On Thursday, the family of Stephon Clark held a funeral for the 22-year-old unarmed African American man who was shot twenty times by the police nearly two weeks ago in the backyard of his grandmother’s home in Sacramento, California. The Bayside of South Sacramento Church was packed with hundreds of relatives, friends and community members confronting terrible grief of losing a loved one to police murder.
A number of local clergy figures from Christian and Muslim backgrounds introduced the funeral, followed by performances, speeches and prayers. All of the speakers described Clark as an intelligent, warm and loving man who “would do anything for his [wife] Selena and his sons.”
In addition to their reflections upon Clark’s life, his family expressed their anger at his brutal and unfounded execution by two police officers, who claim to have mistaken a cell phone for a gun. One of his cousins read a poem about the murder, asking, “Enough isn’t enough? What, a gun and badge make you tough? Rather shoot someone down and then put them in cuffs… Are they trained and programmed to just kill our family, our kids?”
Since the shocking video of Clark’s killing was released, hundreds of people have participated in demonstrations against police violence. Protesters have participated in an occupation of City Hall, vigils and memorials, and marches through downtown and along major streets that have prevented fans from attending NBA basketball games played by the Sacramento Kings.
Responding to the militant social opposition that has emerged in Sacramento, as well as popular outrage across the country, the Democratic Party and their supporters in Black Lives Matter and other activist organizations are seeking to contain, water down and divert the deep frustrations of the mostly young people and workers.
Reverend Al Sharpton flew in to deliver a two-part eulogy at the funeral as part of an effort to redirect anger back into the dead end of reformism, identity politics and the electoral efforts of the Democratic Party.
Reflecting the ruling class fear of the eruption of popular protests outside of their control, Sharpton declared, “It’s time for preachers to come out the pulpit, it’s time for politicians to come out the office, it’s time for us to go down and stop this madness.”
He went on to criticize the Trump administration, which issued a dismissive statement that police violence is an issue for local officials, “This is not a Sacramento fight anymore, this is a national fight… We gonna make Donald Trump and the entire world deal with this issue of police misconduct.”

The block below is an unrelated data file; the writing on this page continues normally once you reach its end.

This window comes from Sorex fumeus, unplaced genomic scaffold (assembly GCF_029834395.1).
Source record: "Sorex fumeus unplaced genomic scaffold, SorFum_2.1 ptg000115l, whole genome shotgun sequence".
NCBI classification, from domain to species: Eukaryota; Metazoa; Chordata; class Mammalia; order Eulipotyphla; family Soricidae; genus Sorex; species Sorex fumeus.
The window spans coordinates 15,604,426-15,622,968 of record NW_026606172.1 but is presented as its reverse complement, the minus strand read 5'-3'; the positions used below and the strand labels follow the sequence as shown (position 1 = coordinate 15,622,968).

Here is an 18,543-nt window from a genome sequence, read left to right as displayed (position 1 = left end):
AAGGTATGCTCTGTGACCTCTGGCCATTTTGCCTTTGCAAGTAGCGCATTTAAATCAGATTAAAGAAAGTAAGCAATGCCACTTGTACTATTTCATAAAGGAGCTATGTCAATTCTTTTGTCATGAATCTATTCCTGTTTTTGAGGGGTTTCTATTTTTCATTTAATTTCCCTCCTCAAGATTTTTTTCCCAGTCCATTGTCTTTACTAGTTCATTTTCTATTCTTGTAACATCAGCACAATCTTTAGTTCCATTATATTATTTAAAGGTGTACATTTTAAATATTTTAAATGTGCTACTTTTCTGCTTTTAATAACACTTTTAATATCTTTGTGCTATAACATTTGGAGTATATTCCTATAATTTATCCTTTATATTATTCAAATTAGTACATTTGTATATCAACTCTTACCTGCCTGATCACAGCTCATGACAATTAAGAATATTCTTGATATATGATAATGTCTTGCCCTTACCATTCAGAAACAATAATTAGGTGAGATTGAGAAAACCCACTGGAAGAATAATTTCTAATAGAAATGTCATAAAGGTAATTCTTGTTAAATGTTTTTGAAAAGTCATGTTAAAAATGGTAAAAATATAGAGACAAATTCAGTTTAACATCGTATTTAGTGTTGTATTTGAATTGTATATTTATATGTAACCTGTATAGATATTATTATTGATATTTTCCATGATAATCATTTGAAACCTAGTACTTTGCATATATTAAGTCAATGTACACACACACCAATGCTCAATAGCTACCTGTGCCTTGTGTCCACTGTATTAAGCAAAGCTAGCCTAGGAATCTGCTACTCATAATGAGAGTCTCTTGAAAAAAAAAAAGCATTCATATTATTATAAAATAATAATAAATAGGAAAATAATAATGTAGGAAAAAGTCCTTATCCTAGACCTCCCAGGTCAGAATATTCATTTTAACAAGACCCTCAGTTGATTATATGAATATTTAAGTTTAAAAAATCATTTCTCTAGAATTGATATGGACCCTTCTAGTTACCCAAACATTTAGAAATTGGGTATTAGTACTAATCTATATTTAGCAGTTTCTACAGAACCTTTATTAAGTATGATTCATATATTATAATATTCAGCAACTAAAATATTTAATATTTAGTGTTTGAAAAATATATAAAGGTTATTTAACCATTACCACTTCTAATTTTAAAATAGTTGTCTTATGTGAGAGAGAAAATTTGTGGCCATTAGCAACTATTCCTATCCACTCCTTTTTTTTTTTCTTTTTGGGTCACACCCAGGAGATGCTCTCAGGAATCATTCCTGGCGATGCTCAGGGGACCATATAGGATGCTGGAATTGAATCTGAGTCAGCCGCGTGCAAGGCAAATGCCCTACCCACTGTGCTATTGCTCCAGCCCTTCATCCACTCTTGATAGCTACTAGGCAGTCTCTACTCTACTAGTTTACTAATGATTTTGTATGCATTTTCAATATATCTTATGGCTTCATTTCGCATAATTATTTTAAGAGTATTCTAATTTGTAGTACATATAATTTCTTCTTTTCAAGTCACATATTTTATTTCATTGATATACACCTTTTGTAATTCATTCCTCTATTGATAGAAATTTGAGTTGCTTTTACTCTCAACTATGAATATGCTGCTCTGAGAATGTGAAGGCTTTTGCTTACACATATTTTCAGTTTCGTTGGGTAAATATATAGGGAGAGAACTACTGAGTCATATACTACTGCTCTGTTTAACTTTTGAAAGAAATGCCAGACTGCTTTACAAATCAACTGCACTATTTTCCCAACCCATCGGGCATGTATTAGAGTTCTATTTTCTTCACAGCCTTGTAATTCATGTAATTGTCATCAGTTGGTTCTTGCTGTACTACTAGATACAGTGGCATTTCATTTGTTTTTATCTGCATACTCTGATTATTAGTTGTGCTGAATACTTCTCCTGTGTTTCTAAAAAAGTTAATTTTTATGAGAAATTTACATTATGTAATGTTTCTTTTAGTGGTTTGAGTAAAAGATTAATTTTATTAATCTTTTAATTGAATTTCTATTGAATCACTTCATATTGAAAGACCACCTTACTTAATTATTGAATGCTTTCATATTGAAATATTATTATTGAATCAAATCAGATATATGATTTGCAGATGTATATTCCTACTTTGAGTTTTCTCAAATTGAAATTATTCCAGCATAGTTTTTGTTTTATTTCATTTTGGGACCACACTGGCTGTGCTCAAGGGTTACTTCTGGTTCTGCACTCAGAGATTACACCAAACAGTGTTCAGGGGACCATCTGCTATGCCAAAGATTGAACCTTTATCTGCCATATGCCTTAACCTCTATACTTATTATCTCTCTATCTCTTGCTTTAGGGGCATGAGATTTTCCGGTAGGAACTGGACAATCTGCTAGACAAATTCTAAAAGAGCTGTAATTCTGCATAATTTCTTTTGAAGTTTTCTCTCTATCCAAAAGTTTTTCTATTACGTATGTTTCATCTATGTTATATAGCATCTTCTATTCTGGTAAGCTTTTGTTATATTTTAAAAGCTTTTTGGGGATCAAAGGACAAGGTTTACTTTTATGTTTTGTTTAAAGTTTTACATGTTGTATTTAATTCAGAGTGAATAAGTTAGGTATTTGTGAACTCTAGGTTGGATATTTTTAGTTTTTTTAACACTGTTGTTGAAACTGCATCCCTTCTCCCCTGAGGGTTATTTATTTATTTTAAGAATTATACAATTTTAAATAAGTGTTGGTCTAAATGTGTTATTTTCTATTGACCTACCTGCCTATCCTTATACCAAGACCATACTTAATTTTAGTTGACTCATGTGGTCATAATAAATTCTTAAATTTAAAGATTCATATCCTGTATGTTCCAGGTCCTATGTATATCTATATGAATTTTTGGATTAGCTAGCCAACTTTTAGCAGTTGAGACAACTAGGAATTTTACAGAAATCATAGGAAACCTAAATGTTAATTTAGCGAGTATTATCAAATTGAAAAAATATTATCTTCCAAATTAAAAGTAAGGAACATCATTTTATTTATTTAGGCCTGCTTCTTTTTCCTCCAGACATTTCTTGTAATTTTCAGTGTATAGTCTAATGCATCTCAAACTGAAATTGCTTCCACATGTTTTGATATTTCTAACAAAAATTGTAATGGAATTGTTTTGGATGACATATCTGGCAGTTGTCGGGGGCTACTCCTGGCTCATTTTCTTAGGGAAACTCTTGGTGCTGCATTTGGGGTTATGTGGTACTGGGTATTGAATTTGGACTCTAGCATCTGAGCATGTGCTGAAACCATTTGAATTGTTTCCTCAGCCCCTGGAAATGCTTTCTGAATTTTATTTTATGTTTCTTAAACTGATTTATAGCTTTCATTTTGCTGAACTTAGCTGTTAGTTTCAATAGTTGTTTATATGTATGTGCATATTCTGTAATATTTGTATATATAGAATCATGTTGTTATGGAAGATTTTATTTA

While Sharpton postured as an opponent police violence and denounced Trump, he did not mention the role of the Democratic Party in the militarization of the police apparatus. Nor did he list the thousands of people who were shot by police during Barack Obama’s administration, whose Justice Department whitewashed police killings and oversaw the transfer of military weaponry to local police forces.
Just four years ago, Sharpton told protesters to “respect the police” and stop throwing “ghetto pity parties” at the funeral for 18-year-old Michael Brown. Now he claims to be on the same side as the youth and workers who are fighting against police murder, poverty and inequality.
Sharpton and other leaders are also relying heavily on identity politics to distort the fundamental issues of Stephon’s murder. At the funeral, one prominent imam insisted, “Black people in this country are not brutalized because they are Methodist, Baptist, Muslim or Catholic, they are brutalized because they are Black people in America.”
The ideology of these religious leaders and Democratic Party representatives remains far outside of the sentiments shared by many of Clark’s family members and others who have participated in the demonstrations over the past two weeks.
Stevante, Clark’s older brother, has been highly critical of the verbal sympathy by media and political figures. “They’re all in here for money, really,” he said while speaking on stage. Earlier this week Stevante addressed an audience during the occupation of a City Hall meeting after breaking up a meeting of the city council, “The mayor and the city of Sacramento has failed all of you… The gangbanging has to stop. The poverty is uncontrollable.”
Stephon’s aunt, Kimmy Simone, told ABC News on Wednesday, “You just keep looking at these kids over and over—it’s not black. It’s white. It’s all colors,” She continued, “Look at [the] 17 children they killed at that school [Marjory Stoneman Douglas High School in Parkland, Florida]. Look at it. Guns, violence, all that is hate. We don’t need it.”
The protests continued Thursday afternoon as a diverse crowd of mostly young people marched through downtown Sacramento for the third day in a row. Demonstrators held signs reading “Police the police” and “Convict killer cops” at the federal courthouse and District Attorney’s Office, as they demanded arrests and convictions for both police officers, one of whom is an African-American.
Over the weekend, millions of students, youth and workers in the United States and internationally participated in the protests against gun violence and school shootings. Despite the efforts of the Democratic Party and its operatives to divert the protests toward various dead ends, wide layers of the working class are mobilizing against mass violence, police killings and the broader attack on democratic rights.